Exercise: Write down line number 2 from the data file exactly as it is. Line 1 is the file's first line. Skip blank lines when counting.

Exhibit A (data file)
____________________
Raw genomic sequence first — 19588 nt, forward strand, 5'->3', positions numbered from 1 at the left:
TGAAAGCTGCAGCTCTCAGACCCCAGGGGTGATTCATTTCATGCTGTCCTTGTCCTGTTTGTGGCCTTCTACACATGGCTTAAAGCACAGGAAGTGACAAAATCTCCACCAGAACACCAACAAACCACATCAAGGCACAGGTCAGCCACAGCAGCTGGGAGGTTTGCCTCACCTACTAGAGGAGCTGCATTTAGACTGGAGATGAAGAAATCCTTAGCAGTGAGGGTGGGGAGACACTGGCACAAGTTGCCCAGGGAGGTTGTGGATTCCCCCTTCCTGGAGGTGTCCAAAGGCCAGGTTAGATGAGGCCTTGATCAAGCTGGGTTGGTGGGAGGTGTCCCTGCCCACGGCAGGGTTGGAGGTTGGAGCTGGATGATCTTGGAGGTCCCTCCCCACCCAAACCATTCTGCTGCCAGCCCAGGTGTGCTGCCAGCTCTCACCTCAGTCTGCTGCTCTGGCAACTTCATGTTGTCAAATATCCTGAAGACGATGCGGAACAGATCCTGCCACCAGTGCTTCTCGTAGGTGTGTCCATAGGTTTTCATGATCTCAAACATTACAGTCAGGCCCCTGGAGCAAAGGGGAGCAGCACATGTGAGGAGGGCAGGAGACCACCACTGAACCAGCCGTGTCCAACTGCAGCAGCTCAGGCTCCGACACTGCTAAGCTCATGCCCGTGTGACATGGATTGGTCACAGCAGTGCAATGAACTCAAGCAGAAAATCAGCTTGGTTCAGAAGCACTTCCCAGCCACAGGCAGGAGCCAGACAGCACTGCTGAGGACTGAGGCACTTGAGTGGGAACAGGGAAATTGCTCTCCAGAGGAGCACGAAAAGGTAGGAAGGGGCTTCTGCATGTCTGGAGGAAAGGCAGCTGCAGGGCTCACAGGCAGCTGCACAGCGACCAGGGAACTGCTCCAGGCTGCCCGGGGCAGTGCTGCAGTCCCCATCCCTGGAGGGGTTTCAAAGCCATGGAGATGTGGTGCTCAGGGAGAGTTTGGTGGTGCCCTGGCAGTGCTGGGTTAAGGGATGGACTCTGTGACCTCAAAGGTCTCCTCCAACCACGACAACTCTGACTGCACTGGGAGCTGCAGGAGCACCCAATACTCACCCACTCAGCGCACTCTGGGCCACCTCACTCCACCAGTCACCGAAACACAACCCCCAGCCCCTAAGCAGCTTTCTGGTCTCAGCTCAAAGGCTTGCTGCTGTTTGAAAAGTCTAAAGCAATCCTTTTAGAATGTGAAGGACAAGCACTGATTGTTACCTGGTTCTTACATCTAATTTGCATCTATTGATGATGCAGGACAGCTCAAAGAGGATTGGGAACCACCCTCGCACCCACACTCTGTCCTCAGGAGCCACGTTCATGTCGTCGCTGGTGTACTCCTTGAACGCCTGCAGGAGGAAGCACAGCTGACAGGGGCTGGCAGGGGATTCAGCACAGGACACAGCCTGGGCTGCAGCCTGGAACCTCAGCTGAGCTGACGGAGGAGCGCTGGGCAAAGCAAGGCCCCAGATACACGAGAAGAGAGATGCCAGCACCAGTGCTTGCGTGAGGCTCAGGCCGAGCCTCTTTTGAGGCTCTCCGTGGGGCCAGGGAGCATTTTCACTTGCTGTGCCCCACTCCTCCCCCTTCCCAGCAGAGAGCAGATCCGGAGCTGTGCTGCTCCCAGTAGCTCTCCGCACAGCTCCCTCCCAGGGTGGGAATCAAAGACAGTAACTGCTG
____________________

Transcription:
TGAAAGCTGCAGCTCTCAGACCCCAGGGGTGATTCATTTCATGCTGTCCTTGTCCTGTTTGTGGCCTTCTACACATGGCTTAAAGCACAGGAAGTGACAAAATCTCCACCAGAACACCAACAAACCACATCAAGGCACAGGTCAGCCACAGCAGCTGGGAGGTTTGCCTCACCTACTAGAGGAGCTGCATTTAGACTGGAGATGAAGAAATCCTTAGCAGTGAGGGTGGGGAGACACTGGCACAAGTTGCCCAGGGAGGTTGTGGATTCCCCCTTCCTGGAGGTGTCCAAAGGCCAGGTTAGATGAGGCCTTGATCAAGCTGGGTTGGTGGGAGGTGTCCCTGCCCACGGCAGGGTTGGAGGTTGGAGCTGGATGATCTTGGAGGTCCCTCCCCACCCAAACCATTCTGCTGCCAGCCCAGGTGTGCTGCCAGCTCTCACCTCAGTCTGCTGCTCTGGCAACTTCATGTTGTCAAATATCCTGAAGACGATGCGGAACAGATCCTGCCACCAGTGCTTCTCGTAGGTGTGTCCATAGGTTTTCATGATCTCAAACATTACAGTCAGGCCCCTGGAGCAAAGGGGAGCAGCACATGTGAGGAGGGCAGGAGACCACCACTGAACCAGCCGTGTCCAACTGCAGCAGCTCAGGCTCCGACACTGCTAAGCTCATGCCCGTGTGACATGGATTGGTCACAGCAGTGCAATGAACTCAAGCAGAAAATCAGCTTGGTTCAGAAGCACTTCCCAGCCACAGGCAGGAGCCAGACAGCACTGCTGAGGACTGAGGCACTTGAGTGGGAACAGGGAAATTGCTCTCCAGAGGAGCACGAAAAGGTAGGAAGGGGCTTCTGCATGTCTGGAGGAAAGGCAGCTGCAGGGCTCACAGGCAGCTGCACAGCGACCAGGGAACTGCTCCAGGCTGCCCGGGGCAGTGCTGCAGTCCCCATCCCTGGAGGGGTTTCAAAGCCATGGAGATGTGGTGCTCAGGGAGAGTTTGGTGGTGCCCTGGCAGTGCTGGGTTAAGGGATGGACTCTGTGACCTCAAAGGTCTCCTCCAACCACGACAACTCTGACTGCACTGGGAGCTGCAGGAGCACCCAATACTCACCCACTCAGCGCACTCTGGGCCACCTCACTCCACCAGTCACCGAAACACAACCCCCAGCCCCTAAGCAGCTTTCTGGTCTCAGCTCAAAGGCTTGCTGCTGTTTGAAAAGTCTAAAGCAATCCTTTTAGAATGTGAAGGACAAGCACTGATTGTTACCTGGTTCTTACATCTAATTTGCATCTATTGATGATGCAGGACAGCTCAAAGAGGATTGGGAACCACCCTCGCACCCACACTCTGTCCTCAGGAGCCACGTTCATGTCGTCGCTGGTGTACTCCTTGAACGCCTGCAGGAGGAAGCACAGCTGACAGGGGCTGGCAGGGGATTCAGCACAGGACACAGCCTGGGCTGCAGCCTGGAACCTCAGCTGAGCTGACGGAGGAGCGCTGGGCAAAGCAAGGCCCCAGATACACGAGAAGAGAGATGCCAGCACCAGTGCTTGCGTGAGGCTCAGGCCGAGCCTCTTTTGAGGCTCTCCGTGGGGCCAGGGAGCATTTTCACTTGCTGTGCCCCACTCCTCCCCCTTCCCAGCAGAGAGCAGATCCGGAGCTGTGCTGCTCCCAGTAGCTCTCCGCACAGCTCCCTCCCAGGGTGGGAATCAAAGACAGTAACTGCTG